For instance, while NOI religiously paid out several hundreds of billions to the oil-importation cartel, religiously on a monthly basis, no Nigerian exporter was able to redeem the Negotiable Duty Credit Certificates through which the EEG is paid, for upwards of two years. The result is that non-oil exports, which grew astronomically between 2008 and 2010 when the scheme supported Nigeria’s competitiveness in the international market, has, as of today, petered to near-zero significance in the nation’s revenue earning sources. As part of her supervising role in the administration, NOI had visited exporters in Kano and Lagos at separate times in 2012, and in both locations commended the exporters for the visible contributions to national GDP ad foreign exchange earnings, while promising that Government would ensure continued smooth implementation.

To the utter bewilderment of the exporters, it was the same Federal Ministry of Finance that subsequently truncated the review and introduction of the implementation guidelines as well as orchestrated the sacking of the supervising Consultants, Messrs. PWC, without engaging a replacement. While the uninitiated would place the blame for the near-total collapse of the non-oil export sector at the feet of the Ministry of Industry, Trade and Investment, those who understand the intrigues can now attest that it was NOI who orchestrated this fall. It is therefore bemusing, to say the least that the same CME, can now seat in an international audience and advise Nigeria’s incoming Government on how to boost revenue.

Some of the questions that I am sure Nigerian exporters would want NOI to answer before she leaves include:

1. Why is the Government, under her advice, refusing to allow the Negotiable Duty Credit Certificate (NDCC) to be used for duty payment since January 2014. Is it not contrary to the extant policy of the same Government? Should Government contravene its own rules and policies?

2. Is it the policy of this administration to pick and choose which existing policy to implement and which ones to ignore? Is such a practice consistent with proper Governance? If she was at the World Bank as its Managing Director, and in her global status as a world-renowned economist, would she have endorsed such inconsistency and anomaly?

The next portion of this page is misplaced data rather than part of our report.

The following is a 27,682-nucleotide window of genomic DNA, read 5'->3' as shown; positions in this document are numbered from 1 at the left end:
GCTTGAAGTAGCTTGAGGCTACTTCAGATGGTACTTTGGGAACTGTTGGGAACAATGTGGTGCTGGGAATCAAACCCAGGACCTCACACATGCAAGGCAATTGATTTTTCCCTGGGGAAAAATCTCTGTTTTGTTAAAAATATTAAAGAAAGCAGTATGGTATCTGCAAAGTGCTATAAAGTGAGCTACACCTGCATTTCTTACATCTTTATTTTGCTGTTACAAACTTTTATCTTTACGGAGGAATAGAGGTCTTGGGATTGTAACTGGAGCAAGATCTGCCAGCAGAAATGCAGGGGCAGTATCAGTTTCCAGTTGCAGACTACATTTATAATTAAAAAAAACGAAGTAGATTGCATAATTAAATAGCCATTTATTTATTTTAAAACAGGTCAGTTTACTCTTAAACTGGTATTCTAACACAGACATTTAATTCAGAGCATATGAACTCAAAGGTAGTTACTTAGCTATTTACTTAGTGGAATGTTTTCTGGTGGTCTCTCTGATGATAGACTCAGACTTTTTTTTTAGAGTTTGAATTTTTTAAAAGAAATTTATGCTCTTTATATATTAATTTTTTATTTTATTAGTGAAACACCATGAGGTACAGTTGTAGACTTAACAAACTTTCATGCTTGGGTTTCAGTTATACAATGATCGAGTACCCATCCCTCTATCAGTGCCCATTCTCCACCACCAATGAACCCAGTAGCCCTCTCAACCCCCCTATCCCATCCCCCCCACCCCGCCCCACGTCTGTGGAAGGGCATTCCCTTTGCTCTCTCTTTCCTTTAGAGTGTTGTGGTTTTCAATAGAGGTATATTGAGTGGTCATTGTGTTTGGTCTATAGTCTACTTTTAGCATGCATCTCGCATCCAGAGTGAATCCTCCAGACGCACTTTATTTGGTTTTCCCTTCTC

3. There are two files on EEG claims that have been sitting in the Finance Ministry since the past several months. In addition, the Implementation Committee has sat about three times and made approvals, during the year 2014. Not one of these has been paid. Is this in consonance with NOI’s oath of commitment under Servicom? To keep files without explanation?

4. Under NOI’s supervision, there emerged a group of exporters best-tagged as the “untouchables” who always had their way. For this group, EEG claims have been cleared and processed up to 2013 exports while several exporters are still being owed for exports as far back as 2006. Does this conform to good/corporate governance? Is preferential treatment a pillar of economic coordination?

5. The Ministry of Finance proposed and secured approval for N100Bn to be provided in the 2014 budget for import duty collection through the NDCCs. As at the end of 2014, the Nigeria Customs Service, under NOI’s supervision, received less than N10Bn in NDCCs. What happened to the remaining NB90Bn that was appropriated?

6. How much did NOI provide for in 2015 budget? We are now one month gone into the second quarter of 2015 and whatever little NDCCS has been utilised have been through a compromised arrangement with NCS. What is the Finance Ministry waiting for before issuing the directives for the acceptance of NDCCs? Is non-implementation of budget, as approved by National Assembly not a violation of the law?